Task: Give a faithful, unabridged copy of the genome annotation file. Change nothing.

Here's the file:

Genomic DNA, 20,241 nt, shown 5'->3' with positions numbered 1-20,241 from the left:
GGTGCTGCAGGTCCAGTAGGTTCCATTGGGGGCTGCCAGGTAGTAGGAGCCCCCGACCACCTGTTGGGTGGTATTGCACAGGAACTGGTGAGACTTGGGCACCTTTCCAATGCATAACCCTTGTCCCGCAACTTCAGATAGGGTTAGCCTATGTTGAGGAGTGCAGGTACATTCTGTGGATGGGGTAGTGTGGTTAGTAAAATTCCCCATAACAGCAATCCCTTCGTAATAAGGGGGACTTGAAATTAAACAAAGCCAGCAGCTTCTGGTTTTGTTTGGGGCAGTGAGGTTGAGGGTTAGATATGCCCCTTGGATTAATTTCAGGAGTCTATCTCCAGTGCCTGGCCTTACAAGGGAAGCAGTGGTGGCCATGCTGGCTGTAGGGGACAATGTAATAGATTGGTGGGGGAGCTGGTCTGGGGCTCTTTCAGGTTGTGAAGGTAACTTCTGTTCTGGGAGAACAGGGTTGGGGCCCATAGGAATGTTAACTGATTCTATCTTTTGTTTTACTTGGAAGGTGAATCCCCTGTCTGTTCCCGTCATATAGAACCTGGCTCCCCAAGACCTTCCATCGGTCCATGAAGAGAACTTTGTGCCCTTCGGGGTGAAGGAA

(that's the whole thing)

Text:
Genomic DNA, 20,241 nt, shown 5'->3' with positions numbered 1-20,241 from the left:
GGTGCTGCAGGTCCAGTAGGTTCCATTGGGGGCTGCCAGGTAGTAGGAGCCCCCGACCACCTGTTGGGTGGTATTGCACAGGAACTGGTGAGACTTGGGCACCTTTCCAATGCATAACCCTTGTCCCGCAACTTCAGATAGGGTTAGCCTATGTTGAGGAGTGCAGGTACATTCTGTGGATGGGGTAGTGTGGTTAGTAAAATTCCCCATAACAGCAATCCCTTCGTAATAAGGGGGACTTGAAATTAAACAAAGCCAGCAGCTTCTGGTTTTGTTTGGGGCAGTGAGGTTGAGGGTTAGATATGCCCCTTGGATTAATTTCAGGAGTCTATCTCCAGTGCCTGGCCTTACAAGGGAAGCAGTGGTGGCCATGCTGGCTGTAGGGGACAATGTAATAGATTGGTGGGGGAGCTGGTCTGGGGCTCTTTCAGGTTGTGAAGGTAACTTCTGTTCTGGGAGAACAGGGTTGGGGCCCATAGGAATGTTAACTGATTCTATCTTTTGTTTTACTTGGAAGGTGAATCCCCTGTCTGTTCCCGTCATATAGAACCTGGCTCCCCAAGACCTTCCATCGGTCCATGAAGAGAACTTTGTGCCCTTCGGGGTGAAGGAA